For the Love of Elvis
by Marla J. Selvidge
For the Love of Elvis is available in both Kindle (digital) and soft cover format
.......new book focuses on the positive aspects of Elvis' life.......
About the book.......Marla Selvidge recently told EIN:
"I have just finished my new book For the Love of Elvis. I spent three years researching Elvis as I developed a class for the University of Central Missouri, "Elvis. Memphis Messiah." When I had finished reading hundreds of articles and books and watching scores of videos, I was compelled to write a positive book about Elvis. It is a tribute to his genius. I term my work, "Elvisology.""
Marla Selvidge is Professor and Director of the Center for Religious Studies at the University of Central Missouri.
In her new book, Professor Selvidge explores the human side of Elvis endeavouring to answer the question:"Why do people love Elvis?"
The 10 chapters in For the Love of Elvis explore his childhood, career, and death, with readers learning of a generous Elvis who gave away most of his $5 billion dollars in earnings. Professor Selvidge presents a mosaic like picture of Elvis....one of its pivotal themes being Elvis the Southerner, who stood tall for his heritage in spite of the hostilities he encountered throughout America.
Just as importantly, the author finds that in more ways than any other entertainer in the 20th century, Elvis modeled equality for females and non-traditional males. It is Professor Selvidge's view that Elvis stepped away from the 'mechanical' John Wayne image to a gentler, more caring image.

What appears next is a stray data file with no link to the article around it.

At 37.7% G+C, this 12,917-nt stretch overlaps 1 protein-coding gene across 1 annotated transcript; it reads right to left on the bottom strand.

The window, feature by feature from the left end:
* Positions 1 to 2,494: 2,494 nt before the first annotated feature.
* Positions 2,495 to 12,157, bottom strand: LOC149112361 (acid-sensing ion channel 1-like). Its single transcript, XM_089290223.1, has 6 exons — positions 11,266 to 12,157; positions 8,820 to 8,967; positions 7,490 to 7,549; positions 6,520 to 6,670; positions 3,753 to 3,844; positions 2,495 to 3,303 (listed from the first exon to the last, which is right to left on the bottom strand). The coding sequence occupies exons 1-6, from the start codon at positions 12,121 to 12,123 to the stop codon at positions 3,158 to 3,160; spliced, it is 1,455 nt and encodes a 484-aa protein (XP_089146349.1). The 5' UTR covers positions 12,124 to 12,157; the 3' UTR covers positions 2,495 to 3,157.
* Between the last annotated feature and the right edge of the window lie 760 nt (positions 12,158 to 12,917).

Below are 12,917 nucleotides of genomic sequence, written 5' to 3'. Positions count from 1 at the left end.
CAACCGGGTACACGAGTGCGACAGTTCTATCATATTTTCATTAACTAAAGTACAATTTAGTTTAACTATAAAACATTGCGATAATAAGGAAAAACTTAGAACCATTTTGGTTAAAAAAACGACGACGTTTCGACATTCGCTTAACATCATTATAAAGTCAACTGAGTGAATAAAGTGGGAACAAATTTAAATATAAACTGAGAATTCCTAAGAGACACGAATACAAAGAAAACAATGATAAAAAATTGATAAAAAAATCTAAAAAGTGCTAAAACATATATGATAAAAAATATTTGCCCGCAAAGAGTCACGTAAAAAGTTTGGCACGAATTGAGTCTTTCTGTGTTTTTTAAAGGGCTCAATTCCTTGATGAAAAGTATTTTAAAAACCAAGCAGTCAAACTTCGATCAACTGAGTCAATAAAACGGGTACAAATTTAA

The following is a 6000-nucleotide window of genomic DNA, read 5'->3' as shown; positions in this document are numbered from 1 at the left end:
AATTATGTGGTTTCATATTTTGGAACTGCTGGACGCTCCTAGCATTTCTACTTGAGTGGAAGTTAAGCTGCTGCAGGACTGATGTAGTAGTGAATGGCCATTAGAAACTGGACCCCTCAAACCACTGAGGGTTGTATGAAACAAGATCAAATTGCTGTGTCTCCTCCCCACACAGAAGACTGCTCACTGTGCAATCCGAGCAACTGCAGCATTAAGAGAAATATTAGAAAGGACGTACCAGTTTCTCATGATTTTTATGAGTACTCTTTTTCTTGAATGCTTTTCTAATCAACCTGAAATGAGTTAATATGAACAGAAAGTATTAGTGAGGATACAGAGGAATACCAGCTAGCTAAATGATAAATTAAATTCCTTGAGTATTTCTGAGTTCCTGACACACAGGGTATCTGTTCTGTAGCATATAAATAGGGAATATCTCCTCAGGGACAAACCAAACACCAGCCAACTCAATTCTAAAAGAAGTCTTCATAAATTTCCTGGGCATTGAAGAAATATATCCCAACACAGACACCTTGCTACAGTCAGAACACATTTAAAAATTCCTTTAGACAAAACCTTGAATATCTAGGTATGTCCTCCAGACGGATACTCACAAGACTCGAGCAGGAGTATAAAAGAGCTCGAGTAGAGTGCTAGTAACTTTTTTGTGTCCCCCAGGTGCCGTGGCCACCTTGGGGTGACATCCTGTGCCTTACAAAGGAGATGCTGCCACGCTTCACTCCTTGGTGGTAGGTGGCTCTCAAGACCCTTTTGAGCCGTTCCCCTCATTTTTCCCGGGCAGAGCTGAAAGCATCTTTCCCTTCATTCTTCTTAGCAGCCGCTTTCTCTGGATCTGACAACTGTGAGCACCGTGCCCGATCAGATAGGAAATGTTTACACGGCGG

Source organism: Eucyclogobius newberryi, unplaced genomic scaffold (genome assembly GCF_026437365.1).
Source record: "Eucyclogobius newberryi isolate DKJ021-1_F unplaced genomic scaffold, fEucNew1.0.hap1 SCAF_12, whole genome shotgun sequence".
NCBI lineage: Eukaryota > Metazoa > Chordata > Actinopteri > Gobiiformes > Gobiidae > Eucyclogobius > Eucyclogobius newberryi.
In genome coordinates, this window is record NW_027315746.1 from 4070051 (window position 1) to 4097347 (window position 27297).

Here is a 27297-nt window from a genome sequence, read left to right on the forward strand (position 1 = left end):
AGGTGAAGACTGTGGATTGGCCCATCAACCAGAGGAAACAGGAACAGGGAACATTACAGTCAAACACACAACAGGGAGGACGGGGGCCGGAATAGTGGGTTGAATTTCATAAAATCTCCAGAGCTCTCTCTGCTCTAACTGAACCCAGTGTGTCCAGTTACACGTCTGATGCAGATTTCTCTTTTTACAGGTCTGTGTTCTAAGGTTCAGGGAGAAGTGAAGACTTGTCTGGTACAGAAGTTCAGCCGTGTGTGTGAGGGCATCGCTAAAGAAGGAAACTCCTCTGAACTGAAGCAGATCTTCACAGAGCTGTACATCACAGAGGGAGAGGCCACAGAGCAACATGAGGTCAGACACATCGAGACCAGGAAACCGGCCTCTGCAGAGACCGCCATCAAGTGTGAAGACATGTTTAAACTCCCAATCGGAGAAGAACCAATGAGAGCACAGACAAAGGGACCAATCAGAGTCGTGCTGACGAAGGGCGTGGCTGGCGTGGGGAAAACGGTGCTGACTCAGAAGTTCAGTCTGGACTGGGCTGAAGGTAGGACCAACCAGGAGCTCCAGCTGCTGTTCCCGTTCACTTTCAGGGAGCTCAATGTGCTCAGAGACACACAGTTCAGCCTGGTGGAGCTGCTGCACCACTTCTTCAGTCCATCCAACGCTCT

The book title chosen by the author operates on two levels - capturing the love that Elvis felt from his fans and also the love that he gave and felt for his fans.
Interestingly, the author notes that many fans will have a greater knowledge of Elvis than she does. This is a refreshingly honest statement that other authors could learn from!
With the narrative focus being on recognising and exploring the human (rather than the professional side) of Elvis, the minutiae of the broader Elvis Presley story is not particularly relevant – what is relevant is the “inner” or “human” Elvis!
Professor Selvidge's research for a book about Elvis the “person” (human) understandably transverses a broad range of sources. There are various aspects of Elvis’ career covered in the book, for example, Elvis’ vocal talent and his love of women (fidelity), and in regards to these Professor Selvidge’s prose is instructive. A number of other, rather offbeat inclusions did bring a smile to my face.
With discussion ranging from how Elvis' life mimiced 'freedom' to the concept of 'open marriage', there is a wonderfully eclectic and valid array of thought provoking narrative to consider.
Professor Selvidge's book offers its readers an accessible
door to an Elvis stripped of his regal, musical entrapments, an Elvis who like all of us, had dreams and strengths and weaknesses, and who - at his human core - displayed an incredible amount of compassion and support for those he knew and those he didn't know.